Monday, 26 November 2012

Porth Wen Brickworks

 SH403945 on the Coastal path.

A fascinating relic sitting on the north coast of Anglesey. The works comprise a quarry, incline and the decaying remains of brick kilns and machinery from the early C20th. Clay of a very high silica content was found here, suitable for the manufacture of refractory bricks, which were shipped out via the quay beside the works to the steelmaking centres of the north west of England. Unfortunately, while the factory had good access to the sea, the anchorage was exposed to say the least and it was a foolish master who allowed his vessel to linger any more than was strictly neccessary at high tide. Vessels would be barged against the quay in a heavy swell and damaged. All raw materials, such as coal for the furnaces, had to be brought in by sea, so that when the price of bricks fell in the early 1900's, ships masters were not keen to dock by the brickworks for smaller returns. This caused the works to close in 1914.

 Access is very difficult due to the erosion of the clay hillside above the works. The path, on the day we visited, was little more than a torrent as water cascaded down. Progress was difficult. However, the site is a gem, in a quiet bay with a variety of fascinating artefacts still hanging on against the elements. The works is on private property and while there are no notices to that effect, I can understand the land owner being anxious about folk injuring themselves on this precarious site. For those wary of the path down to the works, it can be seen from the coastal path above, where the incline head and drumhouse can be inspected.

 I'm not going to regurgitate information about the site that others have gathered-for a proper account,  I suggest a look at the very interesting  feature about Porth Wen by Dave Sallery here

Petra's (far superior) photographs of our day are here.

More photographs by Graham Stephen here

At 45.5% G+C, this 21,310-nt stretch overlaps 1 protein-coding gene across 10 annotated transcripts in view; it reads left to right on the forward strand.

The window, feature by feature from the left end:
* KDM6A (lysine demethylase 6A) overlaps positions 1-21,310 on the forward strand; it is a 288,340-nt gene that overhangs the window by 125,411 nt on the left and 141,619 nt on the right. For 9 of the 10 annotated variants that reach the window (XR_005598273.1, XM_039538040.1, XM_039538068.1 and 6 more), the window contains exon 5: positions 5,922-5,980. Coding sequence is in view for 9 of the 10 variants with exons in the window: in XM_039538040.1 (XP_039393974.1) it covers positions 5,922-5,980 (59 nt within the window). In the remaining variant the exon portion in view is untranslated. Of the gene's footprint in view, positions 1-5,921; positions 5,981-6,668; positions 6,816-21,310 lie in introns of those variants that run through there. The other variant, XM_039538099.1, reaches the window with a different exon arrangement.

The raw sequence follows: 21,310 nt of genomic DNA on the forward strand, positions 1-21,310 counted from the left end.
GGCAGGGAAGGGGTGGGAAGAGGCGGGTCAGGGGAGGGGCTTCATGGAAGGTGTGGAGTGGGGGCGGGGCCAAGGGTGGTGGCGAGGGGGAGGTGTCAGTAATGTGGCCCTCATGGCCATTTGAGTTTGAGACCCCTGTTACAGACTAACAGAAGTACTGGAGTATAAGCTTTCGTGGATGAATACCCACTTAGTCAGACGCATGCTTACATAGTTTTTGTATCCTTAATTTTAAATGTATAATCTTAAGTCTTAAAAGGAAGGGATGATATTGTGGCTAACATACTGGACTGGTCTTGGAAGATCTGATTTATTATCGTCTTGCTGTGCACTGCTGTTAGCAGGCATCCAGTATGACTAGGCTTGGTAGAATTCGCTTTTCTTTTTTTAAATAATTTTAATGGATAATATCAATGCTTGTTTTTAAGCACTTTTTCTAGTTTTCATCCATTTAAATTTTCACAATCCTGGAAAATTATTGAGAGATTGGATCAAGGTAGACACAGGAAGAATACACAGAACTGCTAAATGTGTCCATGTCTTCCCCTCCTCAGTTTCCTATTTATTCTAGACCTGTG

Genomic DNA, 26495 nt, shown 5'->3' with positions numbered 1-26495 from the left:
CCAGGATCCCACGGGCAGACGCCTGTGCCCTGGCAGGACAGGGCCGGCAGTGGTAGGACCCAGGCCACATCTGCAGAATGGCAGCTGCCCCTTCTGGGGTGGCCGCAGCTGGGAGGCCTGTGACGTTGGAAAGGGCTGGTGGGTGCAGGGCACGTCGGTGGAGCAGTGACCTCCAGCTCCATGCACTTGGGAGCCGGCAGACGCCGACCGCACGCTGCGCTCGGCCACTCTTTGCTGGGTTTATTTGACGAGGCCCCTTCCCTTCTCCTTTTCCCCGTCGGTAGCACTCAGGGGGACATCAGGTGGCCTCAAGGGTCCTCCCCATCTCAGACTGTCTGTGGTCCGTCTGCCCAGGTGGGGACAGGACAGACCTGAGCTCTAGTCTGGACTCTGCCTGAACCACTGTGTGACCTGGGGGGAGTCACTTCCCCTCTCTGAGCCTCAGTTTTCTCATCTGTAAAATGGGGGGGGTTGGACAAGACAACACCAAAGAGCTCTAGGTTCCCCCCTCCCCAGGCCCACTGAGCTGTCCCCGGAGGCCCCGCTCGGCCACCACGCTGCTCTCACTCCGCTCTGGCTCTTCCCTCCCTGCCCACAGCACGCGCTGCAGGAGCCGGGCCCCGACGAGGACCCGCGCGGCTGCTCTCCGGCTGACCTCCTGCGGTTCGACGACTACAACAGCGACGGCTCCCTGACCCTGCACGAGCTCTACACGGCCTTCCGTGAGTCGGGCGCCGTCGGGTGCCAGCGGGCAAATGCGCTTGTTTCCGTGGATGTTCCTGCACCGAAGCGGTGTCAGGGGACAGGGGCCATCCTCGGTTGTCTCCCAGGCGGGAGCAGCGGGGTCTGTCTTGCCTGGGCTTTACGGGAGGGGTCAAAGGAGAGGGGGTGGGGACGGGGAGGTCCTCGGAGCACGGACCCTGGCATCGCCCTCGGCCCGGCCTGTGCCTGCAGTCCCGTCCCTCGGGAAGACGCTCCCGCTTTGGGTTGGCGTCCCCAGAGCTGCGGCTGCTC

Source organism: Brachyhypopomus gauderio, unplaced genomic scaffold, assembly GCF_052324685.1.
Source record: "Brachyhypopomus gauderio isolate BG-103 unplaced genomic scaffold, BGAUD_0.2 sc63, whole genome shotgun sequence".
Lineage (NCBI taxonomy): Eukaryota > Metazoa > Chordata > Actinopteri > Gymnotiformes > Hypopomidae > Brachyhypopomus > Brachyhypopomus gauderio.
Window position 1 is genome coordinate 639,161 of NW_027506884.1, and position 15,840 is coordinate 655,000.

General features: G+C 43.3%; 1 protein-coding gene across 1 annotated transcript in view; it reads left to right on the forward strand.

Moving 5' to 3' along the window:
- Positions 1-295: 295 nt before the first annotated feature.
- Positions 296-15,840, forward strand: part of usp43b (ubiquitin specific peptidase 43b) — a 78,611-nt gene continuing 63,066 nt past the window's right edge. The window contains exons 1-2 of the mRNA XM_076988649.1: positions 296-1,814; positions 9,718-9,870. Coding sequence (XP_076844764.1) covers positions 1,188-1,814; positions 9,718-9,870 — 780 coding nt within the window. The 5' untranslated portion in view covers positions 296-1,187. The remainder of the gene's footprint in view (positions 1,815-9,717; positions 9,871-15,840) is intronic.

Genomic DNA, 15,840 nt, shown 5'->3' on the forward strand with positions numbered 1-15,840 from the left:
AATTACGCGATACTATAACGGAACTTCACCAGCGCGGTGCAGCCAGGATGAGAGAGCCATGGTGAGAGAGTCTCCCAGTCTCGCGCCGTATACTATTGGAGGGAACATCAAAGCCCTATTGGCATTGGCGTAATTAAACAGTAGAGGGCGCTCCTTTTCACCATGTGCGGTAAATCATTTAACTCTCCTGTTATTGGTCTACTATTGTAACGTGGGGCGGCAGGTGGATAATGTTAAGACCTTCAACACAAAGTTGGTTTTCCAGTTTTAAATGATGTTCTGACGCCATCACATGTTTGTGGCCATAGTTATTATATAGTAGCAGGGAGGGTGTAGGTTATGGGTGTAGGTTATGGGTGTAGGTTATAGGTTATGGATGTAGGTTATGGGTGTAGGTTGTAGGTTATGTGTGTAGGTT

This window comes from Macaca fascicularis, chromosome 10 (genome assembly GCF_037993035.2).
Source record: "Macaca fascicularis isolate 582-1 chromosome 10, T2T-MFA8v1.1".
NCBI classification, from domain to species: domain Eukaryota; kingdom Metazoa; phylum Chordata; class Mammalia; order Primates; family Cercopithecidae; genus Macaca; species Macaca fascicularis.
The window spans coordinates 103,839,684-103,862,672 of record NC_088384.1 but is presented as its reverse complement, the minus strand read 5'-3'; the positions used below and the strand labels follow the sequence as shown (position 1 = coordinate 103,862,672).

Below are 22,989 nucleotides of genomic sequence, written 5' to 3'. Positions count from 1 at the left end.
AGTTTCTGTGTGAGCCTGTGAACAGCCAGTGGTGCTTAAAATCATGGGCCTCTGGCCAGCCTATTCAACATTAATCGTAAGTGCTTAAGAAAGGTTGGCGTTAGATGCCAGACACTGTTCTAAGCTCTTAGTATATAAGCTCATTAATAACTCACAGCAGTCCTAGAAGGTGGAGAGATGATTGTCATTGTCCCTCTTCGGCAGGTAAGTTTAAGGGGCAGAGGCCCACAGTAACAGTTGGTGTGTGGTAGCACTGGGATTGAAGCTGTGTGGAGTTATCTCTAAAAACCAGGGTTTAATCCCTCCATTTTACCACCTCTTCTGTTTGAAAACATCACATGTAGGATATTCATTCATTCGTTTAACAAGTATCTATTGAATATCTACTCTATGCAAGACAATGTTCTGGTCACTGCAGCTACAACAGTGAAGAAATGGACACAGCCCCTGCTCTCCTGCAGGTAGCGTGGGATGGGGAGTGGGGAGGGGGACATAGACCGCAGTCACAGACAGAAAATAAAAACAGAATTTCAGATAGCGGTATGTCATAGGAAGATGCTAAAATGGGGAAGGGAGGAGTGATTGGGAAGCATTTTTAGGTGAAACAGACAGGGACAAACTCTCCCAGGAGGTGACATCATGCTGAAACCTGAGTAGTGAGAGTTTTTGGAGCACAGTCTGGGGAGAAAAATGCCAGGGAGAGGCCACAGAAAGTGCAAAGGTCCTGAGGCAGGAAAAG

One of three beehive kilns on the site.
The entrance to one of the kilns.
The rusty remains of a Lancashire type boiler resting against the quayside.

The remains of a very fine stationary engine, used to power machinery in the mill area of the works.The cylinder and connecting rod have been taken, probably because they would have been made of high-grade steel.

Engine details.
Brick kilns seen from the quayside, with the rock storage area behind.
A ship lying in the roads off Anglesey glimpsed from inside a Lancashire boiler.

From inside one of the buildings.

Petra takes a photo, seen from inside the rusted remains of a Lancashire boiler.

One of two chimneys on site.
Spiders still in the drumhouse above the site.


Anonymous said...

Nice work Iain! Glad you made it there.

Iain Robinson said...

Thanks, Graham. I'd been wanting to go there ever since seeing your blog post.

Anonymous said...

I didn't realise Anglesea was so varied, having only seen the other, rather flatter sode from the train.

Amazing how the company simply walked away from the brickworks when they decided to stop working there.

Iain Robinson said...

Thanks, Andy...yes, the island is rich in industrial archaeology and gets a little bumpier towards the top, although not much so.
I think much of the machinery was taken to a brickworks in Caernarfon after closure...although I'm glad they just walked away from it, leaving somewhere rather romantic to explore!

Related Posts Plugin for WordPress, Blogger...